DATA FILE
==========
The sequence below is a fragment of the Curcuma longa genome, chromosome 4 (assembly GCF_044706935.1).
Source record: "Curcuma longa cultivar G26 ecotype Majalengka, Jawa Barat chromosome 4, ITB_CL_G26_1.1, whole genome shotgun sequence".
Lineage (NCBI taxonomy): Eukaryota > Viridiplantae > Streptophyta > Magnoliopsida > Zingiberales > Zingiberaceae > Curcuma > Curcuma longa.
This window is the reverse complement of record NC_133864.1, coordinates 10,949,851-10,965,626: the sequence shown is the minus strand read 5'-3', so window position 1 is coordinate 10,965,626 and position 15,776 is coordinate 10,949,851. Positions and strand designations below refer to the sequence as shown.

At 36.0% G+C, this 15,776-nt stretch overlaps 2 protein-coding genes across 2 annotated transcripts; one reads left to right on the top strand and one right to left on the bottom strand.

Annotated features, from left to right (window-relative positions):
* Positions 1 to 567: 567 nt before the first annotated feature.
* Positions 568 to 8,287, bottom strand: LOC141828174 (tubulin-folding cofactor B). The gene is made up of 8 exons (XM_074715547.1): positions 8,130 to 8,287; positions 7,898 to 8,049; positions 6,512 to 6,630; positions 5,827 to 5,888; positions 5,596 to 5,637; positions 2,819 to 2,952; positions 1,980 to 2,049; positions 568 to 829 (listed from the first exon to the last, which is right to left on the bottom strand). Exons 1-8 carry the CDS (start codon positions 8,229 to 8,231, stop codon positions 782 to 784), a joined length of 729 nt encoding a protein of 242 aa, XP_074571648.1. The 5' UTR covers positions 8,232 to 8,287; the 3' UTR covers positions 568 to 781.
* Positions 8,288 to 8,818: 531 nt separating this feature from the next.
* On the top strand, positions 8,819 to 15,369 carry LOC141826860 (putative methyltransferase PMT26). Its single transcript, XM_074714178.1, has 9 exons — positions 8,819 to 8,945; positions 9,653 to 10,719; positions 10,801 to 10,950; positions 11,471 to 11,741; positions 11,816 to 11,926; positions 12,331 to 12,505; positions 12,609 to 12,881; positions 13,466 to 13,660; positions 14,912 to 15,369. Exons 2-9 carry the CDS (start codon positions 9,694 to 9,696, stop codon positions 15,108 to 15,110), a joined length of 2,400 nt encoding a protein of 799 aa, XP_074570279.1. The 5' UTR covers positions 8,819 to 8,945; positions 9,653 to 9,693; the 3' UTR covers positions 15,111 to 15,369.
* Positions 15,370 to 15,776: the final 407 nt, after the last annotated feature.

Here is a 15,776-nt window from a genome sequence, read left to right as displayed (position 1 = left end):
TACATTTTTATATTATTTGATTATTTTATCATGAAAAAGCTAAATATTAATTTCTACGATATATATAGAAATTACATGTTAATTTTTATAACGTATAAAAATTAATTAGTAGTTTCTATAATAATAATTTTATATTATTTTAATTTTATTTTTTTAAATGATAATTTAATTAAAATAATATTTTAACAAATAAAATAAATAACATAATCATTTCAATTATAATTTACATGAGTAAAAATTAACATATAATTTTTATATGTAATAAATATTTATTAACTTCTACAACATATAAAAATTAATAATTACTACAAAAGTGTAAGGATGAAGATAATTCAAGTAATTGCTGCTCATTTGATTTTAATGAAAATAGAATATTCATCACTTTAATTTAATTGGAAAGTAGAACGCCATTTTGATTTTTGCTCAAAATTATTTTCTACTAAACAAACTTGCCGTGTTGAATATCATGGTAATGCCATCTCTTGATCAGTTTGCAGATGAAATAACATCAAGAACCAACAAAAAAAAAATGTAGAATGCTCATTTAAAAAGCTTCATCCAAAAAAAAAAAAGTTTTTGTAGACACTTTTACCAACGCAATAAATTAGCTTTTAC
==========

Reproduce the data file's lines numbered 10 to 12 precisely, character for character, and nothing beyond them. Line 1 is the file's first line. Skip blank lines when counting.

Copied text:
* On the top strand, positions 8,819 to 15,369 carry LOC141826860 (putative methyltransferase PMT26). Its single transcript, XM_074714178.1, has 9 exons — positions 8,819 to 8,945; positions 9,653 to 10,719; positions 10,801 to 10,950; positions 11,471 to 11,741; positions 11,816 to 11,926; positions 12,331 to 12,505; positions 12,609 to 12,881; positions 13,466 to 13,660; positions 14,912 to 15,369. Exons 2-9 carry the CDS (start codon positions 9,694 to 9,696, stop codon positions 15,108 to 15,110), a joined length of 2,400 nt encoding a protein of 799 aa, XP_074570279.1. The 5' UTR covers positions 8,819 to 8,945; positions 9,653 to 9,693; the 3' UTR covers positions 15,111 to 15,369.
* Positions 15,370 to 15,776: the final 407 nt, after the last annotated feature.

Here is a 15,776-nt window from a genome sequence, read left to right as displayed (position 1 = left end):